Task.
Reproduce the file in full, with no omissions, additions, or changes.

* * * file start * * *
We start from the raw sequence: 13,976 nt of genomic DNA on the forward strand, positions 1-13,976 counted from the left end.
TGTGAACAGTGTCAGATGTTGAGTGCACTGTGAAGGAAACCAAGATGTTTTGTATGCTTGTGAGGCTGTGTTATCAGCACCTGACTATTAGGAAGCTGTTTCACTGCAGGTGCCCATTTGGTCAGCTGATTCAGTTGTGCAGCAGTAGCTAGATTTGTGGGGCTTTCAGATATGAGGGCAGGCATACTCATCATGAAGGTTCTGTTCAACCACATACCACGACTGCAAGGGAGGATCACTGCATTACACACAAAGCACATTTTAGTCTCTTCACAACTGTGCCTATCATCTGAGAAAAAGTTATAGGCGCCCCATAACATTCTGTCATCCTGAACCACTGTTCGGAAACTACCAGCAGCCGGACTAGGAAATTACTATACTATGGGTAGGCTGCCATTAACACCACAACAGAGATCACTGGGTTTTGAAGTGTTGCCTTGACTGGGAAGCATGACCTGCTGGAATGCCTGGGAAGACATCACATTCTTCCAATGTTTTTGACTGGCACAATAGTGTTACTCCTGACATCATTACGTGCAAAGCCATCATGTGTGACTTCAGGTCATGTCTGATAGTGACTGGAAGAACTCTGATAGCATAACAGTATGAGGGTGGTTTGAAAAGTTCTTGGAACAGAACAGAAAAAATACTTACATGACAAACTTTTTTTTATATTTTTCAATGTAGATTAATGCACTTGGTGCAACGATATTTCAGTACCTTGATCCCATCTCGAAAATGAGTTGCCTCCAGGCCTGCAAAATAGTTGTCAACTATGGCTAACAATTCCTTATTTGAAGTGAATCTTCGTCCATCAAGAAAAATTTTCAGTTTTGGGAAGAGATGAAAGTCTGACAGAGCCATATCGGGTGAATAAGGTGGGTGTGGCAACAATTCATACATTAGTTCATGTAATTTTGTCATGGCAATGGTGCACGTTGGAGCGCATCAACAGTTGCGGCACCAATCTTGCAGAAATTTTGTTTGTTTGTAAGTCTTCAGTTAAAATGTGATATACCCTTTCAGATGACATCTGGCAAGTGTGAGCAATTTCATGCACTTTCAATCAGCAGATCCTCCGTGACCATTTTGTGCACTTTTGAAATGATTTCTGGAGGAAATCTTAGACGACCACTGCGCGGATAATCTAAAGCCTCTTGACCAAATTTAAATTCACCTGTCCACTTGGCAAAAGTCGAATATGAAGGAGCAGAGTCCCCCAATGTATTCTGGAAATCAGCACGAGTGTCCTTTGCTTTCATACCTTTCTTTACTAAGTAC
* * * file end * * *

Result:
We start from the raw sequence: 13,976 nt of genomic DNA on the forward strand, positions 1-13,976 counted from the left end.
TGTGAACAGTGTCAGATGTTGAGTGCACTGTGAAGGAAACCAAGATGTTTTGTATGCTTGTGAGGCTGTGTTATCAGCACCTGACTATTAGGAAGCTGTTTCACTGCAGGTGCCCATTTGGTCAGCTGATTCAGTTGTGCAGCAGTAGCTAGATTTGTGGGGCTTTCAGATATGAGGGCAGGCATACTCATCATGAAGGTTCTGTTCAACCACATACCACGACTGCAAGGGAGGATCACTGCATTACACACAAAGCACATTTTAGTCTCTTCACAACTGTGCCTATCATCTGAGAAAAAGTTATAGGCGCCCCATAACATTCTGTCATCCTGAACCACTGTTCGGAAACTACCAGCAGCCGGACTAGGAAATTACTATACTATGGGTAGGCTGCCATTAACACCACAACAGAGATCACTGGGTTTTGAAGTGTTGCCTTGACTGGGAAGCATGACCTGCTGGAATGCCTGGGAAGACATCACATTCTTCCAATGTTTTTGACTGGCACAATAGTGTTACTCCTGACATCATTACGTGCAAAGCCATCATGTGTGACTTCAGGTCATGTCTGATAGTGACTGGAAGAACTCTGATAGCATAACAGTATGAGGGTGGTTTGAAAAGTTCTTGGAACAGAACAGAAAAAATACTTACATGACAAACTTTTTTTTATATTTTTCAATGTAGATTAATGCACTTGGTGCAACGATATTTCAGTACCTTGATCCCATCTCGAAAATGAGTTGCCTCCAGGCCTGCAAAATAGTTGTCAACTATGGCTAACAATTCCTTATTTGAAGTGAATCTTCGTCCATCAAGAAAAATTTTCAGTTTTGGGAAGAGATGAAAGTCTGACAGAGCCATATCGGGTGAATAAGGTGGGTGTGGCAACAATTCATACATTAGTTCATGTAATTTTGTCATGGCAATGGTGCACGTTGGAGCGCATCAACAGTTGCGGCACCAATCTTGCAGAAATTTTGTTTGTTTGTAAGTCTTCAGTTAAAATGTGATATACCCTTTCAGATGACATCTGGCAAGTGTGAGCAATTTCATGCACTTTCAATCAGCAGATCCTCCGTGACCATTTTGTGCACTTTTGAAATGATTTCTGGAGGAAATCTTAGACGACCACTGCGCGGATAATCTAAAGCCTCTTGACCAAATTTAAATTCACCTGTCCACTTGGCAAAAGTCGAATATGAAGGAGCAGAGTCCCCCAATGTATTCTGGAAATCAGCACGAGTGTCCTTTGCTTTCATACCTTTCTTTACTAAGTAC